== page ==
LONDON (AP) — The group known as Anonymous said Saturday it has hacked into some 70 law enforcement websites across the southern and central United States in retaliation for arrests of its sympathizers in the U.S. and Britain.
The hacking group also claimed to have stolen 10 gigabytes of data, including emails, credit card details, and other information from local law enforcement bodies.
"We are releasing a massive amount of confidential information that is sure to (embarrass), discredit and incriminate police officers across the US," the group said in a statement, adding that it hoped the leak would "demonstrate the inherently corrupt nature of law enforcement using their own words" and "disrupt and sabotage their ability to communicate and terrorize communities."
Anonymous' claims couldn't all be immediately verified, but a review of the sites it claims to have targeted — mainly sheriffs' offices in places such as Arkansas, Kansas, Louisiana, Missouri, and Mississippi — showed that most were unavailable or had been wiped clean of content.
The group also posted five credit card numbers it said it used to make "involuntary donations." At least four of the names and other personal details published to the Internet appeared genuine, although those contacted by The Associated Press said they did not know whether their financial information had been compromised.
Many calls to various sheriffs' offices across the country went unanswered or weren't returned Saturday, but at least two confirmed the cyber attack.
In Arkansas, St. Francis County Sheriff Bobby May said his department and several others were targeted in retaliation for the arrest of hackers who had targeted Apple Computer Inc., among other companies.
"It's an international group who are hacking into law enforcement websites across the nation is my understanding," May told The Associated Press in a telephone interview. He said the FBI was investigating the attacks.
In Louisiana, Cameron Parish Sheriff's Deputy James Cox said he didn't think his force's website had any sensitive information on it.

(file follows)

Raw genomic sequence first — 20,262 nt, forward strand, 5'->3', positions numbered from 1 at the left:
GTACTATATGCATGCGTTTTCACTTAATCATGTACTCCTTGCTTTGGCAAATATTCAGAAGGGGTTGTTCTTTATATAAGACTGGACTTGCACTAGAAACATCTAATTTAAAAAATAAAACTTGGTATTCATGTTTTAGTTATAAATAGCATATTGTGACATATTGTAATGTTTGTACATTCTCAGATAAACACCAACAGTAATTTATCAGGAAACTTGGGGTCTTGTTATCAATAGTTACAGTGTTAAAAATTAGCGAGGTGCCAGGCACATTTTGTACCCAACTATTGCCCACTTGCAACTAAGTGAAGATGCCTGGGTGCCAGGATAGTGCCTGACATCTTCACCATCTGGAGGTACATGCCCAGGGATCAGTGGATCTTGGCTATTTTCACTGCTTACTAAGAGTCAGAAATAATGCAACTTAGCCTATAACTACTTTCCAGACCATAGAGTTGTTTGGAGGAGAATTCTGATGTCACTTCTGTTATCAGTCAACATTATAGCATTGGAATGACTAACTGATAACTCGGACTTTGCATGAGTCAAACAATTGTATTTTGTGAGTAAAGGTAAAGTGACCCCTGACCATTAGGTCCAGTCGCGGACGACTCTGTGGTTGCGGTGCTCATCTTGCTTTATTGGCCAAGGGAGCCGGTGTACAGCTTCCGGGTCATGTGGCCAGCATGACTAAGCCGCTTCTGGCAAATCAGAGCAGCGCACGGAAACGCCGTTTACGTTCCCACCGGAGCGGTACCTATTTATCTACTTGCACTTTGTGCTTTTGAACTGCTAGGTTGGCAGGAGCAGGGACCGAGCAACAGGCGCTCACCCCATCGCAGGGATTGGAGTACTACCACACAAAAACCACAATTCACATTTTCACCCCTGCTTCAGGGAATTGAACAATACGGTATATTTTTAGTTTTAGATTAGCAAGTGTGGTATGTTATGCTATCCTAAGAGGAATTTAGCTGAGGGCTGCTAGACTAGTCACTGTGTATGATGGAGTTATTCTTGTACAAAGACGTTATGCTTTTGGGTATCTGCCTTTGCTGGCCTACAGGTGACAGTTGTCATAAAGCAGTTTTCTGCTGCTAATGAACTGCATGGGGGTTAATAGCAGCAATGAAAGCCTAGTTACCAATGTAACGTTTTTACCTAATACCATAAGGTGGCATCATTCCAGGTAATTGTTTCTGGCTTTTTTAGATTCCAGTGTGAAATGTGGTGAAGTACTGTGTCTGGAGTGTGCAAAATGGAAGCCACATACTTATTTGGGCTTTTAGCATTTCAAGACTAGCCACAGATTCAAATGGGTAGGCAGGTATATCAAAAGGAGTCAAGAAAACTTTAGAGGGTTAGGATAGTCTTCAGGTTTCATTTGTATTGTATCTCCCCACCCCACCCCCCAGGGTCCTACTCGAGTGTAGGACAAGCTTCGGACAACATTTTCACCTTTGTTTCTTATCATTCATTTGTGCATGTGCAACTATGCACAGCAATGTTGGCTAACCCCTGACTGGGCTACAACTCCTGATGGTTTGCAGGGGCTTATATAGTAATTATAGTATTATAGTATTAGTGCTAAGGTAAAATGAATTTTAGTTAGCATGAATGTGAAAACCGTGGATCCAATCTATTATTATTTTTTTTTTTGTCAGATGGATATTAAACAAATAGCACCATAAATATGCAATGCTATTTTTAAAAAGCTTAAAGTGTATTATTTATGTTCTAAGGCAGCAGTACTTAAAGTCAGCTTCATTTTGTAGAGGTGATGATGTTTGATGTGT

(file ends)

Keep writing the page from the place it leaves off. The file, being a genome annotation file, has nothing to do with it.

"That's just a local-information type website," he said. "Just a little bit about our sheriff's office, number of deputies. ... Just general information."
Anonymous has increasingly been targeted by law enforcement in the United States and elsewhere following a string of high-profile data thefts and denial of service attacks — operations which block websites by flooding them with traffic.
Last month the FBI and British and Dutch officials carried out 21 arrests, many of them related to the group's attacks on Internet payment provider PayPal Inc., which has been targeted over its refusal to process donations to WikiLeaks.
Earlier 19-year-old Ryan Cleary was charged with attacks on the Britain's Serious Organized Crime Agency and various U.K. music sites. More recently, Jake Davis, alleged to be a spokesman for Anonymous known as "Topiary," was arrested on Britain's remote Shetland Islands by Scotland Yard's specialist e-crime unit.
Many of the websites affected Saturday were registered to Brooks-Jeffrey Marketing Inc., a Mountain Home, Arkansas-based media services firm which provides support to law enforcement websites across the country.
A man who picked up the phone at the company's on-call web support service hung up when a reporter identified himself as a member of the media. The number then became unreachable.
Johnson reported from Chicago. Shannon McCaffrey in Atlanta and Janet McConnaughey in New Orleans contributed to this report.
Copyright 2011 The Associated Press.